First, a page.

Taxi into position runway 1, traffic landing runway 28, keep it moving -- be ready to go after the Learjet crossing right to left, company on a two mile final for runway 28
ROTW:


Line up and wait 01, expedite, be ready immediate

Island-Flyer 30th Jul 2013 05:11

I like being told who I'm waiting for when holding for a runway or taking a position. God help me if they don't tell me and just give me a takeoff clearance when some other flight is still landing on a crossing runway.

Again this is just a personal preference as an airman, but having more information is better than having less.

White None 30th Jul 2013 08:14

West Coast.

It was, Gatwick is a perfect example, which I don't apologise for using. An example is just something which is typical of other similar, Err....., Examples? Inevitably people are a bit hairsprung to assume other people are having a go on the basis of nationality, I'm not.
( Except for the French :uhoh: )

White None 30th Jul 2013 08:59

Ha Haa - Nice "PS". Running out of Cans for all the Worms here. :D

cribble 30th Jul 2013 09:41

Acro
I tried to post similar to the following yesterday, but technical issues prevailed.

Some North Americans seem to have a :mad: about ICAO.
As a gentle reminder:
1.ICAO began at the Chicago Conference in 1944
2. ICAO HQ is in Montreal
3. ICAO is a UN body (for what that is worth!)
4. Countries can file exceptions to ICAO standards if it seems to them that this is a good idea.

JW411 30th Jul 2013 09:49

Hectopascals have been around for some time. I well remember the original NOTAM which stated that the FDR (West Germany), the GDR (East Germany) and Malawi would adopt the hectopascal at midnight and abandon the milibar. It went on to say that the conversion ratio was 1 hectopascal = 1 milibar.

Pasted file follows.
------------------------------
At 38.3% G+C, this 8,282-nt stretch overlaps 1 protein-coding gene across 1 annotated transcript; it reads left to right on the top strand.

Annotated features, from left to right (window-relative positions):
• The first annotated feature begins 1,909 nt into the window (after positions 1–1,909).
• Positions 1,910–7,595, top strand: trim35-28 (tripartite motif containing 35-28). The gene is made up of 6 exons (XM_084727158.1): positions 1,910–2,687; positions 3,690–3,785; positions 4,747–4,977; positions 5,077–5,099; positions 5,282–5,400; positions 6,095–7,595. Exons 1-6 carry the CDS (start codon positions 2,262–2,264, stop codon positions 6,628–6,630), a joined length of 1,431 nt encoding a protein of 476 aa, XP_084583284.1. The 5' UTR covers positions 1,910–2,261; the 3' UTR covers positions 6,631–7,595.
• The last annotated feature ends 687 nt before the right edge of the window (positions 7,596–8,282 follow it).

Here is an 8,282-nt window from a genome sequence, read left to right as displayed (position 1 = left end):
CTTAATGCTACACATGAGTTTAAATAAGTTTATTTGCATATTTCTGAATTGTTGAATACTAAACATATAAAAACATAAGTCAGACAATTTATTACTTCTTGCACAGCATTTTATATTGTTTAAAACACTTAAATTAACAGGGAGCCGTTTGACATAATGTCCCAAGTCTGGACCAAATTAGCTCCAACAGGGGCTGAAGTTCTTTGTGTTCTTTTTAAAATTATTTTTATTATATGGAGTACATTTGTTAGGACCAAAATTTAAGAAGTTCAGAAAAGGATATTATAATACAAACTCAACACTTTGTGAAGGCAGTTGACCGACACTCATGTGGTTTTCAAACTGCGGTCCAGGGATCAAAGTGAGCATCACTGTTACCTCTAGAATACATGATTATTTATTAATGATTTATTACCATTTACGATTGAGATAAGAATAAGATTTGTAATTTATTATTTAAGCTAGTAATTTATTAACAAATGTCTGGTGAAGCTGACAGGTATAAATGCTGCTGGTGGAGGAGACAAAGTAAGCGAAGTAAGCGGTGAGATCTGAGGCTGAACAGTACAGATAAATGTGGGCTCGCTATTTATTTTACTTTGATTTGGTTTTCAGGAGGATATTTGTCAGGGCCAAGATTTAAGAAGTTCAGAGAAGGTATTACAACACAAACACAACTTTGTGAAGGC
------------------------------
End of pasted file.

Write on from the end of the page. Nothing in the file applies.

I think the date was 14 September 1984 and I was flying from McGuire to Frankfurt. Sure enough, the Frankfurt ATIS was giving the pressure setting in hectopascals on our arrival.

So, for the last 30 years or so the rest of the world has been missing out on hectopascals!

cactusbusdrvr 30th Jul 2013 10:08

This thread is a joke. The system works very well in the US. The system does not work when foreign carriers employ pilots that: A can't fly visual approaches, and B, can't speak or understand English.

radorabatin 30th Jul 2013 10:29

You have no idea what you're talking about.....especially with americans flying out of north america,for example europe....they have trouble to understand english without "the american" accent, for example british pilots and australians have absolutely no problem to undestand correctly spoken english,but without american accent....so I wouldn't say that there is problem with pilots poor english knowledge.....as an ATC I know what I'm talking about,because from my position,as a one who is instructing pilots it is just simple....because pilot is responding,I'm familiar with my airspace,I know all waypoints and procedures,which is not case for pilot,who flies through my airspace maybe 10x per year,so he cannot remember it,and thus react promptly on my instructions.....and this happens with americans over my airspace also....especially when I use ICAO phraseology,they have problem to understand....just because they are used to slang and "open language" or some kind of freestyle....over US airspace...I just hope it won't result in accident somewhere over congested area in US...

beardy 30th Jul 2013 10:41


The system works very well in the US
I think that you have hit the nail on the head. Belief in something does not necessarily mean that it is true. The 'system' does work, but according to some of us who visit and are used to ICAO standards being implemented in a disciplined environment, not well.

J.O. 30th Jul 2013 10:50


This thread is a joke. The system works very well in the US. The system does not work when foreign carriers employ pilots that: A can't fly visual approaches, and B, can't speak or understand English.
Denial. Nature's alternative to fixing a simple problem. Often used when one's culture is offended.